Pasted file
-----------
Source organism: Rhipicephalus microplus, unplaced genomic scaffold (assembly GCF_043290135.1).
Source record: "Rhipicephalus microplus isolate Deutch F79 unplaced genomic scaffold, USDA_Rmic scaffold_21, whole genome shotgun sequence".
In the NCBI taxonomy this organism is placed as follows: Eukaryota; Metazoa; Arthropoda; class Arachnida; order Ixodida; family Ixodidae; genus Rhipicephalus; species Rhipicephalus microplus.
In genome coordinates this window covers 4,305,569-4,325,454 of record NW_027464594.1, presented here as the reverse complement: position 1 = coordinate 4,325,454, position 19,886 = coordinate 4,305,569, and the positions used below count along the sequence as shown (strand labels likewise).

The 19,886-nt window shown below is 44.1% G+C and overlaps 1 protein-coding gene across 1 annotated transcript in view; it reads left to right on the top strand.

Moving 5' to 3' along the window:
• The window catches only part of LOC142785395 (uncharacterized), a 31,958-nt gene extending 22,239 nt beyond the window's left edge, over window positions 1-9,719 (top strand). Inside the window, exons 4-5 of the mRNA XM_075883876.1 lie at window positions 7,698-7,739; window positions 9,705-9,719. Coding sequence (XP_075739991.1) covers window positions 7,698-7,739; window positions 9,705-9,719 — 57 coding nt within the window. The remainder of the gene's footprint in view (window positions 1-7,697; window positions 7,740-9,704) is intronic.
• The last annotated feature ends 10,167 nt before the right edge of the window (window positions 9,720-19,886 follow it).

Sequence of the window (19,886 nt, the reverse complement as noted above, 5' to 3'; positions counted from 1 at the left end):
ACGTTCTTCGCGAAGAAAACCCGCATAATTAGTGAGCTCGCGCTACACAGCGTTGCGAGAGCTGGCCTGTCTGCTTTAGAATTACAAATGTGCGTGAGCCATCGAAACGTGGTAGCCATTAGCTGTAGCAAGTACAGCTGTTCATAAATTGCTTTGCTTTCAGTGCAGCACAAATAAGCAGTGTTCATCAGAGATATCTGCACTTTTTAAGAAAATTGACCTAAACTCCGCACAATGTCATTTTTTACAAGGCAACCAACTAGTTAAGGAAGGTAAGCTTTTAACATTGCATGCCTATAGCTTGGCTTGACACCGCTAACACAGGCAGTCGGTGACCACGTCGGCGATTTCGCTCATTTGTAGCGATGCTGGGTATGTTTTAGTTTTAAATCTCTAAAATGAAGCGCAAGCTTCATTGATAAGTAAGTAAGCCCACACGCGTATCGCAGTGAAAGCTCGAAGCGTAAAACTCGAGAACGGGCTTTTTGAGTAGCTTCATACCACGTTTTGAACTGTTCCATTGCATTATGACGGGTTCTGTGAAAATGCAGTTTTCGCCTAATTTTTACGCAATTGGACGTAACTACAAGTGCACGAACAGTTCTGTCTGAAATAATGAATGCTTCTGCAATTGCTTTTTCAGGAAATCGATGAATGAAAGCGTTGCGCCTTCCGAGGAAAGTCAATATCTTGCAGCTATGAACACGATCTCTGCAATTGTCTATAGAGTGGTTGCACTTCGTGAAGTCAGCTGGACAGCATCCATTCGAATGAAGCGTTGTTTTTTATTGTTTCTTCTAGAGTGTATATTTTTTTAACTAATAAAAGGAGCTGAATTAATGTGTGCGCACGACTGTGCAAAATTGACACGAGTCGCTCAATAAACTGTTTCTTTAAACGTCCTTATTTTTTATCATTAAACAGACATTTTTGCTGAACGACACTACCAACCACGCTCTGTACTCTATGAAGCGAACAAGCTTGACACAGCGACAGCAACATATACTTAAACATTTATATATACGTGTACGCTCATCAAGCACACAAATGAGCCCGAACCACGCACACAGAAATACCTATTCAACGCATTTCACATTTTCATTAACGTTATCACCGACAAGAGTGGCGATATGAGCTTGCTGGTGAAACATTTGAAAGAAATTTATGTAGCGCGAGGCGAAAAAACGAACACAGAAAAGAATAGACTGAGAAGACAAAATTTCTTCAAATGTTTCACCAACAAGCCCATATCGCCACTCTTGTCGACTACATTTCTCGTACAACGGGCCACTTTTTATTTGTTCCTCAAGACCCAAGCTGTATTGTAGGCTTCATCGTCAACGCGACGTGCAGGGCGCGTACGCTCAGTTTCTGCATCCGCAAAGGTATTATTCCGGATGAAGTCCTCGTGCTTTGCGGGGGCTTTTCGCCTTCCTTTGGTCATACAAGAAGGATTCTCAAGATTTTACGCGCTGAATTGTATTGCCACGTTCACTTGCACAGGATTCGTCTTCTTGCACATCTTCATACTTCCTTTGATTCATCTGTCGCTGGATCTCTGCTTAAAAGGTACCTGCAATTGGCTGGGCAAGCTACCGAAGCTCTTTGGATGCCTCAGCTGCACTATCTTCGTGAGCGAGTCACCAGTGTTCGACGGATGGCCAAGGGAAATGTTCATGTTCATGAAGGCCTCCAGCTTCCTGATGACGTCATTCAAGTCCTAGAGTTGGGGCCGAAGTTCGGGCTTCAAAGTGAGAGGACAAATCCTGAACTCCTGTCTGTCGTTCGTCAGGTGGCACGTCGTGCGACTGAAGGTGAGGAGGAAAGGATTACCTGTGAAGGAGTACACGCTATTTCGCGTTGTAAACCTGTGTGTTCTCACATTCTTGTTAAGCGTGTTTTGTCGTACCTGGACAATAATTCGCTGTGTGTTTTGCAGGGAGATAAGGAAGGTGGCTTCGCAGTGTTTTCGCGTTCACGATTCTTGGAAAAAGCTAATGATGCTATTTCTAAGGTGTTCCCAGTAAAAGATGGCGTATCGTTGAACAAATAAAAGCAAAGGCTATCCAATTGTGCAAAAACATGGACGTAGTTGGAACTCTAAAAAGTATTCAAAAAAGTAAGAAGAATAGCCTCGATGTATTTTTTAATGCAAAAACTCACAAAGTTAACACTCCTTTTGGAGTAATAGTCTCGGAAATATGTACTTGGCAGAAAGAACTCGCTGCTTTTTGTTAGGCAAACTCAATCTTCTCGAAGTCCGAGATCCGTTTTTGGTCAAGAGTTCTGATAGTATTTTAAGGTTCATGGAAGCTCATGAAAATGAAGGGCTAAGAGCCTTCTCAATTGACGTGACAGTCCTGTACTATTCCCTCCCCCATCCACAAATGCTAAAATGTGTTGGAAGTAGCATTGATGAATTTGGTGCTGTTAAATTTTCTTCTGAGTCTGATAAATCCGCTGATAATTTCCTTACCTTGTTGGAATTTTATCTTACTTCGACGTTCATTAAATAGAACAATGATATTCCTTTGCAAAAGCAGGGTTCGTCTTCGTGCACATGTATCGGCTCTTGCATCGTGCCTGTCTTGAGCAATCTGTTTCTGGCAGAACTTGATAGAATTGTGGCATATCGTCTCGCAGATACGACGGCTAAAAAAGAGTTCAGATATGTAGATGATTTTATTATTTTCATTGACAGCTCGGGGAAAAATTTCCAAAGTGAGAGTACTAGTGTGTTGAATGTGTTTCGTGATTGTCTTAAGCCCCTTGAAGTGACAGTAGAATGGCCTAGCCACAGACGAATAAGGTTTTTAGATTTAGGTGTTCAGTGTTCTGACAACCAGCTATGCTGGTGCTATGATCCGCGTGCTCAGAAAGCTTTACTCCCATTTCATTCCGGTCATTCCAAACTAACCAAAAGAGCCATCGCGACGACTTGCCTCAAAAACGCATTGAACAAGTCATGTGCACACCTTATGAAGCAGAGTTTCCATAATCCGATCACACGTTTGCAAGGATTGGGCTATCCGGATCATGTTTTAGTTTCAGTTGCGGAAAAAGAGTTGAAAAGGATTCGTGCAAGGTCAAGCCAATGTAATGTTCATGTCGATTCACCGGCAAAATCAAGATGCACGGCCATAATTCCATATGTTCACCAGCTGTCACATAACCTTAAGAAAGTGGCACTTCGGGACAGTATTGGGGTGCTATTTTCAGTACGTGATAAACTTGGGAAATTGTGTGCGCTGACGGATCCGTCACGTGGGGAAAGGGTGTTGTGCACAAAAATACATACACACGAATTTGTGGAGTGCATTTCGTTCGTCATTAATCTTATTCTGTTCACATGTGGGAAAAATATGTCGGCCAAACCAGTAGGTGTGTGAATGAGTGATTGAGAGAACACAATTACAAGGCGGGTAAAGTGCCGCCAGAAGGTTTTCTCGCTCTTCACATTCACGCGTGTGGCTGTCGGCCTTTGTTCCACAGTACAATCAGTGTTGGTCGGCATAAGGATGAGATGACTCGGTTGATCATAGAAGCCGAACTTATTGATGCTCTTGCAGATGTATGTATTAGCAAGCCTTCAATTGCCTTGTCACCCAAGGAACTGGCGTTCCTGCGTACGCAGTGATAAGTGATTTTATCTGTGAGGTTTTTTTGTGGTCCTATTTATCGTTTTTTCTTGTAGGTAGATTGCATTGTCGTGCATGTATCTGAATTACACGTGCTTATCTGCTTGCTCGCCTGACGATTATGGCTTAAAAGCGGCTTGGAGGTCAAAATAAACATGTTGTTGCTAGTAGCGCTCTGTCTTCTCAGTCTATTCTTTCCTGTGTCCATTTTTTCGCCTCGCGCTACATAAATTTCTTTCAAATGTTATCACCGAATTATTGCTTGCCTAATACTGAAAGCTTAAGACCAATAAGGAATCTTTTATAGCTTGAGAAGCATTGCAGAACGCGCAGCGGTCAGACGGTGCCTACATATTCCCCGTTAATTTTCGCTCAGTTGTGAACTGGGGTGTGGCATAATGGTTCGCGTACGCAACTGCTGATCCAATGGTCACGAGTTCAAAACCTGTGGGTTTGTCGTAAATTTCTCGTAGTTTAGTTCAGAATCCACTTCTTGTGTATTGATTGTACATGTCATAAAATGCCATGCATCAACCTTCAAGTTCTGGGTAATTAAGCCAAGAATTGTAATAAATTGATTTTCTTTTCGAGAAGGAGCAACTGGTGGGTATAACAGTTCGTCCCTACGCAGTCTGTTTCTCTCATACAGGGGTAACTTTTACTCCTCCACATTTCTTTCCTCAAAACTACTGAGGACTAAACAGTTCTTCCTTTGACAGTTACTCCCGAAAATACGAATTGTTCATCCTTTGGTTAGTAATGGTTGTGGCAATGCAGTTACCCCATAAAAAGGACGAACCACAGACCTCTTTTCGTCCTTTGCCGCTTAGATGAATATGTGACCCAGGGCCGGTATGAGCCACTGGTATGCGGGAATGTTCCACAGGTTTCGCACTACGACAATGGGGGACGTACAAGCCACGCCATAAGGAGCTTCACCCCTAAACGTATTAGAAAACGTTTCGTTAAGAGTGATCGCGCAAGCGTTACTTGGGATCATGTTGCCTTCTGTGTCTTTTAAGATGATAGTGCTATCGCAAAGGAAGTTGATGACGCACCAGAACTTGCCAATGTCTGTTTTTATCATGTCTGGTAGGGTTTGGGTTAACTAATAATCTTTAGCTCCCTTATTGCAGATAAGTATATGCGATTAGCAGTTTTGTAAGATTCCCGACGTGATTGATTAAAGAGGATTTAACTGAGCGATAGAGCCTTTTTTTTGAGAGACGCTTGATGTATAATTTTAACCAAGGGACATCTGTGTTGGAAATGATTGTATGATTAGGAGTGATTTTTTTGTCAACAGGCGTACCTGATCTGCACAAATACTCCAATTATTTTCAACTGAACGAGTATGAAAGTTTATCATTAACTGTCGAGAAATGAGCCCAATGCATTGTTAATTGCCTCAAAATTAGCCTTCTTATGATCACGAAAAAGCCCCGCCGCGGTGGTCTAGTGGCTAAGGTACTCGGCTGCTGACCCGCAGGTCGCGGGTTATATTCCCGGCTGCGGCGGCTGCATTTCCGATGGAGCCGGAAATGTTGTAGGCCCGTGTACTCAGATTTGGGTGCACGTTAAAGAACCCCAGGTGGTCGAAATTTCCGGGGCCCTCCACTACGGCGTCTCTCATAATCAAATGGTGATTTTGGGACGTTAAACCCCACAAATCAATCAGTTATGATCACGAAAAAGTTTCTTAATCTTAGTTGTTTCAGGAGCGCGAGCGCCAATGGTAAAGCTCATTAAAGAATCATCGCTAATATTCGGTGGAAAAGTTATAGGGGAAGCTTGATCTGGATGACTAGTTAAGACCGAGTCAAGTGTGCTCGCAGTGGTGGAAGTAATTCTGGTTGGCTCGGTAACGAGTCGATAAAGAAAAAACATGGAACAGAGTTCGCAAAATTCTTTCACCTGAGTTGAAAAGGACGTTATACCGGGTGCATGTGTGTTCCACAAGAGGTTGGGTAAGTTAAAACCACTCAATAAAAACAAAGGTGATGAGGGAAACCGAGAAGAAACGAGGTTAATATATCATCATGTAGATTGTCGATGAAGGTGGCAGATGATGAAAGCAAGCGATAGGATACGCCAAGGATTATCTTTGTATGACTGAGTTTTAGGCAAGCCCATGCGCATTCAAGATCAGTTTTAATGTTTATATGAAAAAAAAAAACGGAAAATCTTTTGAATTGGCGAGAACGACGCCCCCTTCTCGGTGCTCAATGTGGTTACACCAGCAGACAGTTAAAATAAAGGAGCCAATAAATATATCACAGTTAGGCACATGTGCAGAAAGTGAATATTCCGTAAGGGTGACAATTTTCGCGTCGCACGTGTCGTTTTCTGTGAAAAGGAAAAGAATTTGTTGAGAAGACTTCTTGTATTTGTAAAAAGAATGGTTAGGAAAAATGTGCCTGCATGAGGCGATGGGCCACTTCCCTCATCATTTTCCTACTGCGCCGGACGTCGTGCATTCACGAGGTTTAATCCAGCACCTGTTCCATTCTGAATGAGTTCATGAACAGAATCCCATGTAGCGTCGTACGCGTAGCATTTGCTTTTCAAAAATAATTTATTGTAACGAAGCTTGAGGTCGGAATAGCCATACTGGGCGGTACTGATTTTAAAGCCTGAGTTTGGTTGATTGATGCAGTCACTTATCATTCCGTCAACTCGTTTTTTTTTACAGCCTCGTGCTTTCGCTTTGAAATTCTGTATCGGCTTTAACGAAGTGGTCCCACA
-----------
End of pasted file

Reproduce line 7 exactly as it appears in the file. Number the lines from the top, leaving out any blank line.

• The window catches only part of LOC142785395 (uncharacterized), a 31,958-nt gene extending 22,239 nt beyond the window's left edge, over window positions 1-9,719 (top strand). Inside the window, exons 4-5 of the mRNA XM_075883876.1 lie at window positions 7,698-7,739; window positions 9,705-9,719. Coding sequence (XP_075739991.1) covers window positions 7,698-7,739; window positions 9,705-9,719 — 57 coding nt within the window. The remainder of the gene's footprint in view (window positions 1-7,697; window positions 7,740-9,704) is intronic.